The discovery was made by a collaborative Egyptian-Austrian archaeological mission discovering the Kom Ombo Temple in Aswan. the discovery of an administrative centre from the First Transitional Period, which lasted from 2180 to 2050 B.C., raising doubts about when the temple was first built. The find is “important and unique in the region, as it reflects the value of the town of Kom Ombo throughout the First Transitional Period, which enjoyed significant agricultural and commercial activity and was occupied by a large number of inhabitants.”
An Egyptian team discovered the upper portion of a limestone panel in October 2018, this suggests that Temple of Kom Ombo was built during the liberation period in 1550 B.C., when Pharaonic King Ahmose I, the founder of the 18th Dynasty, drove the Hyksos from Egypt.
Later in January 2021, the Egyptian-Austrian mission discovered seals belonging to Fifth Dynasty rulers, including those of Userkaf (2494–2487 B.C.) and Neferirkare (2475–2455 B.C.). This highlighted the significant role Kom Ombo played in the ancient kingdom as the administrative hub of Upper Egypt.
This suggests that the temple of Kom Ombo is even older than we previously thought, which drives us to look for Dynastic-era archaeological tombs nearby.
Despite these finds, the region is still unexplored, and more than 60% of its antiquities have yet to be discovered. The old town of Kom Ombo is still being uncovered.
Monuments from antiquity surround the Kom Ombo Temple
The Birth House & Crocodile Museum
A modest, severely damaged birth house (mammisi), constructed or renovated by Euergetes II, is located on the terrace in front of Kom Ombo Temple.
Two substantial and attractive blocks from an architrave, one of which has the name of Neos Dionysos, are located in the open area to the east of the birthhouse and to the north of the temple.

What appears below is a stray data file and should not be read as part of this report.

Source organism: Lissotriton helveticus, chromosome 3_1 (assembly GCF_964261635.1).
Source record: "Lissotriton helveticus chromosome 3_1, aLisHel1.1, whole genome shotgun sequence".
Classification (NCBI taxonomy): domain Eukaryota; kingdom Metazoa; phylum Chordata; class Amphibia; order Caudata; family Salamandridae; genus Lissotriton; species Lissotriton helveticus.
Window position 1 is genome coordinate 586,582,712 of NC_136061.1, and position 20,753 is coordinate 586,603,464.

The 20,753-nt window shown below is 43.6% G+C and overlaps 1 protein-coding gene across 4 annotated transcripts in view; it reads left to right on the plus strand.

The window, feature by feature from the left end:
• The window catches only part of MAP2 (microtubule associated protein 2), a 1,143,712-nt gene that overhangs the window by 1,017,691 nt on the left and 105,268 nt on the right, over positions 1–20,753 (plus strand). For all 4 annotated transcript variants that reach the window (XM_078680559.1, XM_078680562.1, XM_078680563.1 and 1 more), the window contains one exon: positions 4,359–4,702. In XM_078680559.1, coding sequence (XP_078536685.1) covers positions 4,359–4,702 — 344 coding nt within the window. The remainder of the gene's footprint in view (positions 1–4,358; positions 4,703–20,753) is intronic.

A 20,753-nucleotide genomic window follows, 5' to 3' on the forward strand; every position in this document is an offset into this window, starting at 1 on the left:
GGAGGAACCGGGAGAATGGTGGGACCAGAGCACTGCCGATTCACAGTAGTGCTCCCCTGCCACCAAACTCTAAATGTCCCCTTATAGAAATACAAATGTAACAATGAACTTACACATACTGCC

Along with the ruins of other smaller buildings, you can also view a Roman entryway and a demolished chapel that is perched on a platform here. Additionally, there are two wells in this area that lead to a tiny pool that may have once housed baby sacred crocodiles.
The Kom Ombo Crocodile Museum, which houses a collection of mummified crocodiles, is only a short stroll away from here.
Temple of Hathor
A minor red sandstone temple honouring Hathor is located to the south of Kom Ombo Temple .
Gebel Silsila Quarries, East Bank
The sizable Silsila Quarries, which were mostly used during the New Kingdom, are located on the east bank of the Nile.
Around 3,000 people were employed here during Ramses II’s reign to mine stone alone for the Ramesseum.
The sparse remnants of the ancient settlement of Khenit and its temple can be seen at the northern end of Gebel Silsila.
The Stela of Amenophis IV, which lies high up on the north side of the rock to the east, records that he ordered an obelisk to be mined here for Karnak’s Temple of the Sun. Prehistoric rock engravings can be seen to the right, further down, and a number of small rock-cut tombs can be found at the base of the hill.
Rock Temples of Gebel Silsila, West Bank
A well-traveled path leads along the Nile, past tomb niches, memorial inscriptions, and quarries to a Rock Temple that was constructed during the rule of Horemheb (18th Dynasty) and later embellished with reliefs and inscriptions, some of which are of exceptional artistic quality and significant historical value.
A torus and cavetto cornice tops the front, which has five doors separated by pillars of varied widths.
A winged solar disc and the names of Horemheb are inscribed on the lintel of the chapel’s central entry, which is currently its lone entrance.
Inside, there is a large, shallow vaulted hall with a smaller, rear-facing oblong room. There are reliefs and inscriptions on every wall.
Maximise Your Visit at Kom Ombo Temple
The Temple of Kom Ombo is usually the first stop after leaving Aswan if you are touring Egypt by Nile River cruise. Trains that go between Aswan and Luxor (and onward to Cairo) stop at Kom Ombo, although they frequently run late. If you can negotiate a fair price for a car and driver to wait for you while you explore the temple, renting a car with a driver from Aswan is the most flexible alternative.
The simplest alternative is to reserve a guided day tour or Nile cruise, many of which combine additional significant temples and monuments, so that you don’t have to worry about getting between the many locations or attempting to find your language speaking guide. Allover Egypt Tours is one of the best choices in visiting Egypt and exploring all the archeological sites of ancient Egypt.